Blood Pressure Monitor Fairbanks AK

By Bill Gottlieb Fred Wilson*, a 53-year-old construction worker and heavy-equipment operator, could handle a backhoe or bulldozer with nonchalant ease. But the heart beating inside his chest couldn't handle his blood. Wilson was among the millions of Americans who have high blood pressure. His arterial pipes had become narrowed, forcing his heart to generate extra pressure to pump blood through...

David S Grauman
(907) 456-2825
1919 Lathrop St Ste 203
Fairbanks, AK
Specialty
Cardiology, Internal Medicine

Data Provided by:
Keith B Gianni, MD
(907) 452-6137
Suite 1 1222 Well Stret
Fairbanks, AK
Specialties
Internal Medicine, Cardiovascular Diseases
Gender
Male
Education
Medical School: Stanford Univ Sch Of Med, Stanford Ca 94
Graduation Year: 1968

Data Provided by:
Richard Joseph Burger
(907) 452-6610
2009 Cowles St
Fairbanks, AK
Specialty
Cardiology, Infectious Disease

Data Provided by:
John Clifford Finley, MD
(907) 561-3211
3340 Providence Dr Ste 552
Anchorage, AK
Specialties
Cardiology
Gender
Male
Education
Medical School: Northwestern Univ Med Sch, Chicago Il 60611
Graduation Year: 1972

Data Provided by:
Paul Arnold Peterson
(907) 561-3211
3841 Piper St
Anchorage, AK
Specialty
Cardiology, Cardiovascular Disease

Data Provided by:
Jonathan R Starr
(907) 451-6682
1408 19th Ave
Fairbanks, AK
Specialty
Cardiology, Internal Medicine

Data Provided by:
Keith B Gianni
(907) 452-6137
1222 Well St
Fairbanks, AK
Specialty
Cardiology, Internal Medicine

Data Provided by:
Dr.Thomas Kramer
(907) 561-3211
2490 South Woodworth Loop #150
Palmer, AK
Gender
M
Education
Medical School: Univ Of Ut Sch Of Med
Year of Graduation: 1980
Speciality
Cardiologist
General Information
Accepting New Patients: Yes
RateMD Rating
5.0, out of 5 based on 1, reviews.

Data Provided by:
Colleen M Coughlin, MD
(907) 263-2200
3500 Latouch 310
Anchorage, AK
Specialties
Cardiology
Gender
Female
Education
Medical School: Univ Of Wa Sch Of Med, Seattle Wa 98195
Graduation Year: 1989

Data Provided by:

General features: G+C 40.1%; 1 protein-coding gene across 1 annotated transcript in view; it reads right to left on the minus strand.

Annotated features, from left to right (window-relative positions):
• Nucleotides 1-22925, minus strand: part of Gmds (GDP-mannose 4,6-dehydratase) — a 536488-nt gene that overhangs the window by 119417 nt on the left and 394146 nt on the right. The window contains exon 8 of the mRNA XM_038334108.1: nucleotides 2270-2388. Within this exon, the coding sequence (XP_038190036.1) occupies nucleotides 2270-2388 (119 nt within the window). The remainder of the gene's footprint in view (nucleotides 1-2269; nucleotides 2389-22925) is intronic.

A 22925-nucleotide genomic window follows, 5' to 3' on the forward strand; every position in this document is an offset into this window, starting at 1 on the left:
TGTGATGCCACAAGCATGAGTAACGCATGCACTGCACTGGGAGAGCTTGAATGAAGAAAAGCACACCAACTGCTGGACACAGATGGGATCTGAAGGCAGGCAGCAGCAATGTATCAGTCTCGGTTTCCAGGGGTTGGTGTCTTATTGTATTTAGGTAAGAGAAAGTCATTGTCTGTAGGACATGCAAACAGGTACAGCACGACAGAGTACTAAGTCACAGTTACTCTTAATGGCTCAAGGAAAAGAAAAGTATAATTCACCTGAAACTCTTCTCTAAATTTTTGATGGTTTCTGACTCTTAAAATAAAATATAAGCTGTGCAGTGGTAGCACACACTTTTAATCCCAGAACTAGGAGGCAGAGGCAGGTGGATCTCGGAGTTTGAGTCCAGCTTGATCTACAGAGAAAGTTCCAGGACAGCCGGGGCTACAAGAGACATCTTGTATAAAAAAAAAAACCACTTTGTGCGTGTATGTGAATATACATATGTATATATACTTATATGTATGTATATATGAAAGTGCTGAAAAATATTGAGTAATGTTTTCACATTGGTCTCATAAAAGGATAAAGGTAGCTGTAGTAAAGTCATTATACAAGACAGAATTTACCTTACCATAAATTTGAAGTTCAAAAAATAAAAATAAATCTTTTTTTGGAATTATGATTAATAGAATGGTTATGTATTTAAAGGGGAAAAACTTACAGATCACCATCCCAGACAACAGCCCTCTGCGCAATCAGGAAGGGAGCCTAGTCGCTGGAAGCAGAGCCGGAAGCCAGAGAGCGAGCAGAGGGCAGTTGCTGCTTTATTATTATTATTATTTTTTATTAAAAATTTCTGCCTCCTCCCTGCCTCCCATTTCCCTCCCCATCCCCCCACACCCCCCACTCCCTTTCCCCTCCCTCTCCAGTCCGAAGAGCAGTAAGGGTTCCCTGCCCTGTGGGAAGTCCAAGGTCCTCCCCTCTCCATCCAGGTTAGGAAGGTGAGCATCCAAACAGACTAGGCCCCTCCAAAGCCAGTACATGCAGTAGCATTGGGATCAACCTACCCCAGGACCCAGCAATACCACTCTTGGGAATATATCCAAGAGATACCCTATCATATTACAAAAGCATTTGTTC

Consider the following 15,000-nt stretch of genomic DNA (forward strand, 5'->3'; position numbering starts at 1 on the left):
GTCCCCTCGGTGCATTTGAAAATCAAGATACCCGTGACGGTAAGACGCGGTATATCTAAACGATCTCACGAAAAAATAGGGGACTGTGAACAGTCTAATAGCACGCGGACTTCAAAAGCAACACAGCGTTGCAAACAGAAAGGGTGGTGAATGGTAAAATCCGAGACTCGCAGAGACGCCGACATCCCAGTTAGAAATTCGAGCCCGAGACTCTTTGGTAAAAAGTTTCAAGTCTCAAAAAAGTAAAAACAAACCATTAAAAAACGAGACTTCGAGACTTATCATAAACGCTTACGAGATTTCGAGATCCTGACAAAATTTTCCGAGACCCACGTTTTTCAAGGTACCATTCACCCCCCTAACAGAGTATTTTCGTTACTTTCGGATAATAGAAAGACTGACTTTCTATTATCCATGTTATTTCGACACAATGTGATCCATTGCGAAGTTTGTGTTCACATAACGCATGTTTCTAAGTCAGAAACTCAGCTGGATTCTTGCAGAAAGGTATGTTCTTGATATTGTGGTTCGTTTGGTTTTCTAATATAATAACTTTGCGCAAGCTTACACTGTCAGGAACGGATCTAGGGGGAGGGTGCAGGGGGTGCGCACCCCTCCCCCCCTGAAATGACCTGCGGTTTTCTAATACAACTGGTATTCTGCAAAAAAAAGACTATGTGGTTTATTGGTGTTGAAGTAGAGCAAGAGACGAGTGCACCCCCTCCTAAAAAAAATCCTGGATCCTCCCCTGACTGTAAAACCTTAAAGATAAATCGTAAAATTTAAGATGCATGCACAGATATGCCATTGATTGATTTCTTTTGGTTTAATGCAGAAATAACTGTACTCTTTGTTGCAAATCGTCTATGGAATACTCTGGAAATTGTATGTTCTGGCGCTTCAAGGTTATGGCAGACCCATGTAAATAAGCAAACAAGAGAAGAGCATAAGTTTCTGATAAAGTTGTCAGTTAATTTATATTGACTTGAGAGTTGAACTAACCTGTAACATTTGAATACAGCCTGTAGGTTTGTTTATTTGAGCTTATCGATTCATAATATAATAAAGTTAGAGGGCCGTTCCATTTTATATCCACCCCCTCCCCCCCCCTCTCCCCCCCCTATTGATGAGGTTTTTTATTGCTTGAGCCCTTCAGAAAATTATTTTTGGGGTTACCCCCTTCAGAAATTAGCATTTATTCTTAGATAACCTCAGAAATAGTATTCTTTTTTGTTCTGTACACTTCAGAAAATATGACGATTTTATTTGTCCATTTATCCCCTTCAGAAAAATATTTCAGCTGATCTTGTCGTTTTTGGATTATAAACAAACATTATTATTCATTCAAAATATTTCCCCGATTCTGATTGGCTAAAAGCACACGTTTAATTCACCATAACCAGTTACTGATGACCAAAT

Alan Edward Skolnick, MD
(907) 561-3211
3260 Providence Dr Ste 537
Anchorage, AK
Specialties
Cardiology
Gender
Male
Education
Medical School: A Einstein Coll Of Med Of Yeshiva Univ, Bronx Ny 10461
Graduation Year: 1989

Data Provided by:
Data Provided by:

Spotlight on High Blood Pressure

Provided by: 

By Bill Gottlieb

Fred Wilson, a 53-year-old construction worker and heavy-equipment operator, could handle a backhoe or bulldozer with nonchalant ease. But the heart beating inside his chest couldn’t handle his blood.

Wilson was among the millions of Americans who have high blood pressure. His arterial pipes had become narrowed, forcing his heart to generate extra pressure to pump blood through them. The added effort and abnormal flow were overworking Wilson’s heart and further damaging his arteries, greatly increasing his risk of heart disease and stroke.

Wilson, a stoic sort, didn’t care much about the increased risk; he figured everybody had to go sometime. And he didn’t care much about the cost of the medications he took to try to normalize his pressure, because his union paid for them. But Wilson did care—quite a bit—about one of the most common side effects from blood pressure medications, a problem he shared with one-third of the men who take them: impotence. So when Wilson’s doctor suggested he consider a drug-free alternative, he was eager to try it.

Many health practitioners oriented toward natural remedies would say Wilson was on the right track. “Scores of scientific studies show that diet, lifestyle changes, and other natural methods can lower blood pressure in most patients, without drugs,” says physician Julian Whitaker, founder and president of the Whitaker Wellness Institute in Newport Beach, California.

Anyone with high blood pressure, of course, should consult with a physician before starting to use alternative remedies. Happily, though, most people with readings from 130/85 (high normal blood pressure) to 159/99 (the upper range of mild high blood pressure) can safely be treated with alternative methods, says Chris Meletis, dean of the National College of Naturopathic Medicine in Portland, Oregon. (Although they, too, should periodically check in with a doctor.)

For people whose numbers fall within this range, a 12-point drop in systolic pressure (the first number in a reading, measuring how strongly blood is pumped from the heart as it contracts) is typically what drugs can achieve. But many non-drug therapies, whether taken singly or in combination, work just as well or even better—without the troublesome side effects. Here’s a look at the best of what the alternative world has to offer.

Try a vessel-relaxing herb
In a recent study published in the journal Phytotherapy Research, 36 people with mild high blood pressure took either 500 milligrams (mg) of an extract of the herb hawthorn, 600 mg of magnesium (a mineral that relaxes arteries), a combination of the two, or a dummy pill. The hawthorn group showed the biggest decrease in blood pressure. “Hawthorn is rich in flavonoids, biochemicals that relax the musculature of the vessels, decreasing blood pressure,” says Ann Walker, lead author of the study and a senior lecturer in human nutrition at the University of Reading in England. She recommends ...

Copyright 1999-2009 Natural Solutions: Vibrant Health, Balanced Living/Alternative Medicine/InnoVisi...